||A review of Wang Xiaofang’s book The Civil Servant’s Notebook
タチアナ, プティンツェヴァマイケル ヘリマン
名古屋学院大学論集 言語・文化篇 = THE NAGOYA GAKUIN DAIGAKU RONSHU; Journal of Nagoya Gakuin University; LANGUAGE and CULTURE
7 , 2017-10-31 , 名古屋学院大学総合研究所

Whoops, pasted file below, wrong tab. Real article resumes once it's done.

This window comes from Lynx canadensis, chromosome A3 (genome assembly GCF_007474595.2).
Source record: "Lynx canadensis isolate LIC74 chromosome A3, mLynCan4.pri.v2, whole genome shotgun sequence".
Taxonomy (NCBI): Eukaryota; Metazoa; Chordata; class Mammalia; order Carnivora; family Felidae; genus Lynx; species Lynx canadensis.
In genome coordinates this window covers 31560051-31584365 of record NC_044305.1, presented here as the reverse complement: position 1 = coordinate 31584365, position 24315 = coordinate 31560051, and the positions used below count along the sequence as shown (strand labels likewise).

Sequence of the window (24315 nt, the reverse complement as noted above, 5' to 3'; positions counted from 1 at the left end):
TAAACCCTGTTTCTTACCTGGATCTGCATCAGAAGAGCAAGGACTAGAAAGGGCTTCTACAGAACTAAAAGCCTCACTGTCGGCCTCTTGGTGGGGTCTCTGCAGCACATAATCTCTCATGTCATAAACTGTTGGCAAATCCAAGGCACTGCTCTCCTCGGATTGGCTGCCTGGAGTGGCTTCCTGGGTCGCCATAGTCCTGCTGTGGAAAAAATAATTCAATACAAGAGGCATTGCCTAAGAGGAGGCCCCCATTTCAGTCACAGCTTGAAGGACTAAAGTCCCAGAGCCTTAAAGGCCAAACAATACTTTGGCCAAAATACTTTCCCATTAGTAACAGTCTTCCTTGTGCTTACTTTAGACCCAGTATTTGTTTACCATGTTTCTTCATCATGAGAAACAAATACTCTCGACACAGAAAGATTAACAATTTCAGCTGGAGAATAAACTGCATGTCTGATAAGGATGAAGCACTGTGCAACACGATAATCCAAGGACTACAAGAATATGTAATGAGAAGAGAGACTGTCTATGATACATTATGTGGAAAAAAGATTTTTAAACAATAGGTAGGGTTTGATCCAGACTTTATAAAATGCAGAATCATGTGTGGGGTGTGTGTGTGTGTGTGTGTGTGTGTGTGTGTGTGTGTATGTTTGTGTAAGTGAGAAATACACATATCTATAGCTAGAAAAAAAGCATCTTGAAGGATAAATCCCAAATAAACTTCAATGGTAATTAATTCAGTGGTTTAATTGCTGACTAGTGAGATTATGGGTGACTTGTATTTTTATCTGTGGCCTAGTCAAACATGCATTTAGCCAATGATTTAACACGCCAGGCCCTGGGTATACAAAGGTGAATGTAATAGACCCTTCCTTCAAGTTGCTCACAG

In conversing with Professor McGrath one becomes aware of his interest in politics and philosophy, and particularly in the functioning of bureaucracies at all levels. For that reason we submit the article below. It is an account of a civil bureaucracy in China that could have failed to the detriment of those it was meant to most benefit, had it not been for a small number of bureaucrats who held fast to Confucian principles. The story, though fictional, bears an undisguised likeness to an event in recent Chinese history, when bureaucrats in a large city resorted to criminal acts to subvert the process of selecting the new mayor. Its reference to a particular event can be put aside, as one can recognize in it allusions to many other social and political events where contesting sides resort to immoral or illegal behavior to further their ends. The book deserves a place in the cannon of great allegories.